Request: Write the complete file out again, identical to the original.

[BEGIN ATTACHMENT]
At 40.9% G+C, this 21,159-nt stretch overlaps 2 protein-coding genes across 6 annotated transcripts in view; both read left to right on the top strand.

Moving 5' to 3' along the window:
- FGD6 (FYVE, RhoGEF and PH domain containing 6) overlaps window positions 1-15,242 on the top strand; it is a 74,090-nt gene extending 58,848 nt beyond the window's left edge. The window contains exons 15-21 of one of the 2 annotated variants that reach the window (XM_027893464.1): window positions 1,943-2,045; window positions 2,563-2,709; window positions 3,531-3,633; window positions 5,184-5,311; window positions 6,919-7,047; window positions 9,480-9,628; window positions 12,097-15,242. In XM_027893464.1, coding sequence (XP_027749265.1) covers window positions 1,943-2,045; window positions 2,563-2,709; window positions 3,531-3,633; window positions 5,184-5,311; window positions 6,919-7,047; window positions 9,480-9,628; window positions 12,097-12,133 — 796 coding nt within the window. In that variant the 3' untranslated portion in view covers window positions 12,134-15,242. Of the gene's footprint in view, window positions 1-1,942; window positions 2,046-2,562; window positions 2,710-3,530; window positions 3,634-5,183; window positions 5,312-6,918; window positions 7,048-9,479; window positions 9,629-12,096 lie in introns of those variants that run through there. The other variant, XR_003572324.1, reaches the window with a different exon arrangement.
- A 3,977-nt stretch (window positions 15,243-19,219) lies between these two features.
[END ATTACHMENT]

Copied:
At 40.9% G+C, this 21,159-nt stretch overlaps 2 protein-coding genes across 6 annotated transcripts in view; both read left to right on the top strand.

Moving 5' to 3' along the window:
- FGD6 (FYVE, RhoGEF and PH domain containing 6) overlaps window positions 1-15,242 on the top strand; it is a 74,090-nt gene extending 58,848 nt beyond the window's left edge. The window contains exons 15-21 of one of the 2 annotated variants that reach the window (XM_027893464.1): window positions 1,943-2,045; window positions 2,563-2,709; window positions 3,531-3,633; window positions 5,184-5,311; window positions 6,919-7,047; window positions 9,480-9,628; window positions 12,097-15,242. In XM_027893464.1, coding sequence (XP_027749265.1) covers window positions 1,943-2,045; window positions 2,563-2,709; window positions 3,531-3,633; window positions 5,184-5,311; window positions 6,919-7,047; window positions 9,480-9,628; window positions 12,097-12,133 — 796 coding nt within the window. In that variant the 3' untranslated portion in view covers window positions 12,134-15,242. Of the gene's footprint in view, window positions 1-1,942; window positions 2,046-2,562; window positions 2,710-3,530; window positions 3,634-5,183; window positions 5,312-6,918; window positions 7,048-9,479; window positions 9,629-12,096 lie in introns of those variants that run through there. The other variant, XR_003572324.1, reaches the window with a different exon arrangement.
- A 3,977-nt stretch (window positions 15,243-19,219) lies between these two features.